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A flat-12 is a 12-cylinder internal combustion engine in a flat configuration. Rarer, wider, and less tall than a V12, the flat-12 design was used in Formula One and endurance racing and some exotic sports cars.
Flat-12 engines are generally not horizontally opposed engines (boxers), but rather 180° V-engines. A true boxer has one crankpin journal per piston, while in the 180° V-engine, two opposing pistons share the same crankpin journal. The engine also has a naturally lower center of gravity than a V12, but, with the exception of the Mercedes-Benz C291, is mounted somewhat higher in the engine bay to provide clearance for the exhaust system.
Porsche 360 / Cisitalia Grand PrixEdit
In 1964-65, Ferrari introduced a flat-12 in the Ferrari 1512 F1 car  and won the F1 world championship with a flat-12 layout in the mid- and late 1970s with the Ferrari 312T. However, when wing-cars requiring air-flow venturis came along in the late 1970s, the wide flat shape obstructed the airflow and was considered obsolete. A 4.4-5.0 L 180° flat-12 was also introduced by Ferrari in some of their production models, including the Berlinetta Boxer and Testarossa.
The success of the flat-12 design had an influence on Italian manufacturers, including Alfa Romeo. They were unsuccessful with their return to Formula 1 with the flat-12 powered 177, but succeeded in endurance racing with the 33TT12 and 33SC12.
The Porsche 917 endurance racing car (introduced in 1969, for the sport category) was powered by an air-cooled flat-12. This was an evolution of the Porsche flat-8 boxer engine and used identical cylinders to those found on the 908, but differed in that it used a V12 type crankshaft. The domination of the Porsche 917 over the V12-powered Ferrari 512 probably influenced Ferrari, because they returned to the flat-12 in three-litre water-cooled form for their prototypes and Formula One cars.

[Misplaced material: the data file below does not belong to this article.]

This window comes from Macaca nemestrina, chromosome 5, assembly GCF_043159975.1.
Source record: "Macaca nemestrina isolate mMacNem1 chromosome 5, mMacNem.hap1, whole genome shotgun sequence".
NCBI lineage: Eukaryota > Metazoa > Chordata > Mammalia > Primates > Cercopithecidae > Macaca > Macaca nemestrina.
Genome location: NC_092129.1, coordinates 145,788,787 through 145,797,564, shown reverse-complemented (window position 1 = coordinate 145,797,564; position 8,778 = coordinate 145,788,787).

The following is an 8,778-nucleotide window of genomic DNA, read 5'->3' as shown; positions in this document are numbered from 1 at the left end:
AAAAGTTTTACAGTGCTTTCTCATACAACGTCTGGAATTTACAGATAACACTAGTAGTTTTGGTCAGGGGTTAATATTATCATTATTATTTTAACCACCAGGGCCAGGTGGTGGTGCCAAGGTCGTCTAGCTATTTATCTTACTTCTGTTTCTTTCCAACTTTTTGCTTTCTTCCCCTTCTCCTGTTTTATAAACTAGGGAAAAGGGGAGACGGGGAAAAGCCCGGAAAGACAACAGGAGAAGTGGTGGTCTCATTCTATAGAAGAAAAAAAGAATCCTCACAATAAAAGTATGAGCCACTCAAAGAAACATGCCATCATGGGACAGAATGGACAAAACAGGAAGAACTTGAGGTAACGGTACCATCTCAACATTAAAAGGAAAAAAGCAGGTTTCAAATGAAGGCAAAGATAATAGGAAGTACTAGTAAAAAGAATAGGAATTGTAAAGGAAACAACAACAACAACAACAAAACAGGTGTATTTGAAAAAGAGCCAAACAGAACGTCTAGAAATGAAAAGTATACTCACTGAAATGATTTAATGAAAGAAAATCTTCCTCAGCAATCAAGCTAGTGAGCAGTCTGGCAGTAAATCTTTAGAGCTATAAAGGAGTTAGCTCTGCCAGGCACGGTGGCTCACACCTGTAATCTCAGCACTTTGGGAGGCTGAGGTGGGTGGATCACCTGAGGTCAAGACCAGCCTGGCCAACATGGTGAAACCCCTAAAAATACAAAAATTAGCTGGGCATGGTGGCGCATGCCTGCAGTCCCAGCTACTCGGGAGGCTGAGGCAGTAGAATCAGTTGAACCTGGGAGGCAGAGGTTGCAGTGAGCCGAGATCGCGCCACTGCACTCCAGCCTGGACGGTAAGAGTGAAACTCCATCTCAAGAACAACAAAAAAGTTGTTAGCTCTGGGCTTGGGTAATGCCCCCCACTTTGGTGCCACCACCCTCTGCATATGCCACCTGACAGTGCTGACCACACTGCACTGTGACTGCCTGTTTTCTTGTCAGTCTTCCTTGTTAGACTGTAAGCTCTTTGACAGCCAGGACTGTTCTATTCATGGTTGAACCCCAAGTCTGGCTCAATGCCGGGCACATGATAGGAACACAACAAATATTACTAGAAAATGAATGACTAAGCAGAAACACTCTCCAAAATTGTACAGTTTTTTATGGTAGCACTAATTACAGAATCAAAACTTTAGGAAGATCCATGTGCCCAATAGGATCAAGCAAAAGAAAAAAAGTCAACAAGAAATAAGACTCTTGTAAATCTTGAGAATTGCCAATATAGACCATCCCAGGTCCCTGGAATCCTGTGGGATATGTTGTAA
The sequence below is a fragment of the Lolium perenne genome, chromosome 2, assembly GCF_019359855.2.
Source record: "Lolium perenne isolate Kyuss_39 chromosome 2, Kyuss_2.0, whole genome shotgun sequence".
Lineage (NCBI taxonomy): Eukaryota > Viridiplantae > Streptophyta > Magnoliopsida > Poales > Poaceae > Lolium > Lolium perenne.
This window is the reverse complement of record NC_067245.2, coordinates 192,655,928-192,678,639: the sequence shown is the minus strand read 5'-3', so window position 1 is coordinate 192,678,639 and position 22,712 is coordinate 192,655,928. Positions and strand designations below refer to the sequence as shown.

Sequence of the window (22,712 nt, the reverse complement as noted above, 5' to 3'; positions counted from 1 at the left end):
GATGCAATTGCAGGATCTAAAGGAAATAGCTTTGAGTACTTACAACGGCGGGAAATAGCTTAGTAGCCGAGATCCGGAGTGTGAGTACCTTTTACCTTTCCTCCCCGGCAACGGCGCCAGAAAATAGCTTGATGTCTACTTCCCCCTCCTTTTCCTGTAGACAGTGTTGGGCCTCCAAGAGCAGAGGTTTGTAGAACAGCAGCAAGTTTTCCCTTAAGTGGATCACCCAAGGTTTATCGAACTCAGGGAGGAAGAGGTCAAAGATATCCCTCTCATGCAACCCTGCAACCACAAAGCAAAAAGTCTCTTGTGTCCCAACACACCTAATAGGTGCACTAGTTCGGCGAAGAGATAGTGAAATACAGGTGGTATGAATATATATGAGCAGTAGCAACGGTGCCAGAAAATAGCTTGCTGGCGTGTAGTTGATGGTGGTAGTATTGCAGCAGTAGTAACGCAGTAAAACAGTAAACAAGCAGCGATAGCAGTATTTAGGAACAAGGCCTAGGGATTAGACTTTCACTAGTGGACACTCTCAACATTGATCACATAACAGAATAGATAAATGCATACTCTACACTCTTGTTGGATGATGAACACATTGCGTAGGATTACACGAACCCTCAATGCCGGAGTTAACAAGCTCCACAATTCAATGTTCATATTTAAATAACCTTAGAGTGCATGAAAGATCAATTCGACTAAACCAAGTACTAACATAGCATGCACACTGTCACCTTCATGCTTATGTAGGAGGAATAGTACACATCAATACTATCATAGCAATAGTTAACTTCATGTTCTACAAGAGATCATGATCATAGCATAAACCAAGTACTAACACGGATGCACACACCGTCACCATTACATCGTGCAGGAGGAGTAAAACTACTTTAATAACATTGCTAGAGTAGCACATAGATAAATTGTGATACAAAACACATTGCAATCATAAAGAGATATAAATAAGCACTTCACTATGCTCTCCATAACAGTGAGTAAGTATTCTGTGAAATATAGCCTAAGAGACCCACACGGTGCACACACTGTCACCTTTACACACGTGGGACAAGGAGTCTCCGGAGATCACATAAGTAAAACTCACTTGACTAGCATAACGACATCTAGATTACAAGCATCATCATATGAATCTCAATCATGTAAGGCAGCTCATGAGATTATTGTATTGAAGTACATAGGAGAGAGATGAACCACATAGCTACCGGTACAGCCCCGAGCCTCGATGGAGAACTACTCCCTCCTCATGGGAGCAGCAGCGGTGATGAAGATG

Motori Moderni designed a 3.5-litre flat-12 engine for Subaru, the 1235, which would be used in the 1990 Coloni Formula One car. The Coloni−Subaru was not competitive and did not start a Grand Prix. The Motori Moderni flat-12 engine also appeared in detuned form in the Jiotto Caspita supercar. This only appeared in a single prototype and was not put into production.
The Tecno Formula One flat-12 was a failure.
In the early 1990s, Mercedes-Benz built a 3.5-litre M-291 flat-12 engine for endurance racing. This engine employed a cylinder-head design with exhaust ports where the intake ports would normally be (on top of the engine, pointing upwards). The intake ports are between the intake and exhaust camshafts, just above the spark-plugs, pointing at an outward angle from the vertical. Putting the exhaust system on top, rather than underneath, allowed the engine to ride much lower in the engine-bay of the C-291 (and later C-292).
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